The opinion of the court was delivered by: TRUMBULL
ORDER DENYING DEFENDANT'S MOTION FOR SUMMARY JUDGMENT
The parties appeared before Magistrate Judge Trumbull at 10:00 a.m. on July 7, 1998 for hearing on Defendant's motion for summary judgment or, in the alternative, partial summary judgment. Based upon the arguments and briefs presented, the court DENIES Defendant's motion.
I. FACTUAL AND PROCEDURAL BACKGROUND
Gilroy Canning Company, Inc. ("GCC") brings a sole cause of action against California Canners and Growers ("Cal Can") under the Resource, Conservation and Recovery Act (RCRA) pursuant to RCRA § 7002(a)(1)(B). Cal Can owned the property located at 1 Lewis Street in Gilroy, California (the "Site") from 1965 to 1983, during which it operated a food cannery. In July, 1983, Cal Can filed for bankruptcy under Title 11, Chapter 7 of the United States Bankruptcy Code.
In July, 1983, Custom Food Machinery ("CFM") purchased the Site from Cal Can. The Asset Purchase Agreement between Cal Can and CFM contained an "as is" clause. CFM subsequently leased the Site to GCC, and GCC purchased the Site in 1984.
In January, 1994, the California Regional Water Quality Control Board, Central Coast Region ("CRWQCB") issued Cleanup and Abatement Order No. 94-35 ("Order"). The Order documents petroleum hydrocarbon contamination in the soils and groundwater at the Site, as well as Tetrachlosoethylene ("PCE") and other VOCs contamination in the groundwater. PCE, petroleum hydrocarbon, benzene, toluene, 1,1 dichloroethane and naphthalene is hazardous waste as defined by RCRA. The Order requested further investigation and cleanup of the contaminants.
GCC conducted investigative work, and the CRWQCB removed the requirements to remediate and monitor the groundwater for solvent contamination in a letter dated May 23, 1997. The requirements to remediate and monitor remained as to the petroleum hydrocarbons.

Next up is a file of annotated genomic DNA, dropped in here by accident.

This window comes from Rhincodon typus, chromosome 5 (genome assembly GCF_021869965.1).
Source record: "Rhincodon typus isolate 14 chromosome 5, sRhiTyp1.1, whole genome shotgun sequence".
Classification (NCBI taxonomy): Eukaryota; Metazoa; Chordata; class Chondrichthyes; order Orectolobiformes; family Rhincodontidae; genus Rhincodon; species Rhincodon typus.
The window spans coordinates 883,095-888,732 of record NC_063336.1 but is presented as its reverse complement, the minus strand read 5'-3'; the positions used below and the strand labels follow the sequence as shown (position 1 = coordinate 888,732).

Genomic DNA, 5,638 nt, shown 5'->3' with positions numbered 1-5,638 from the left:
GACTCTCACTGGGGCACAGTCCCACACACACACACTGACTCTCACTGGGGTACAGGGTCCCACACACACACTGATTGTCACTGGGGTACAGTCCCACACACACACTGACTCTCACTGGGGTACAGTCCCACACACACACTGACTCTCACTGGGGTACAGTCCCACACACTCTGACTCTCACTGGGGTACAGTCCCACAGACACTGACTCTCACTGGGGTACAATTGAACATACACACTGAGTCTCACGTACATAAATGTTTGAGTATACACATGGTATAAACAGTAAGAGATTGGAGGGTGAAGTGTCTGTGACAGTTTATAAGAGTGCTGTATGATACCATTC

Regulatory oversight was transferred from CRWQCB to the Santa Clara Valley Water District ("SCVWD"). On June 9, 1998, SCVWD issued a letter to GCC, ordering submission of a work plan by July 15, 1998, addressing suspected solvent contamination.
GCC seeks an injunction mandating that Cal Can take all acts necessary to investigate and abate the imminent and substantial endangerment to health and the environment which exists at the Site, including, without limitation, requiring Cal Can immediately and at its sole cost, to develop and implement a workplan. Plaintiff applied to bankruptcy court for relief from automatic stay to bring this suit against Defendant. Bankruptcy court entered a stipulated order granting Plaintiff relief from stay on December 3, 1997, limiting enforcement of Defendant's liability under RCRA to the extent of Defendant's available insurance coverage.
On summary judgment, the moving party must demonstrate that no genuine issue of material fact exists for trial and that the moving party is entitled to a judgment as a matter of law. Celotex Corp. v. Catrett, 477 U.S. 317, 322, 91 L. Ed. 2d 265, 106 S. Ct. 2548 (1986). The moving party is "entitled to a judgment as a matter of law" if the nonmoving party has failed to make a sufficient showing on an essential element of its case with respect to which it has the burden of proof. Id. at 317-18. The moving party is not required to negate those portions of the nonmoving party's claim on which the nonmoving party bears the burden of proof. Id.
Defendant contends it is entitled to judgment as a matter of law based on three theories
1) The suit is barred because Plaintiff's relief under RCRA is limited to injunctive relief, such relief cannot be enforced against Cal Can's insurance carriers, and the bankruptcy court's ...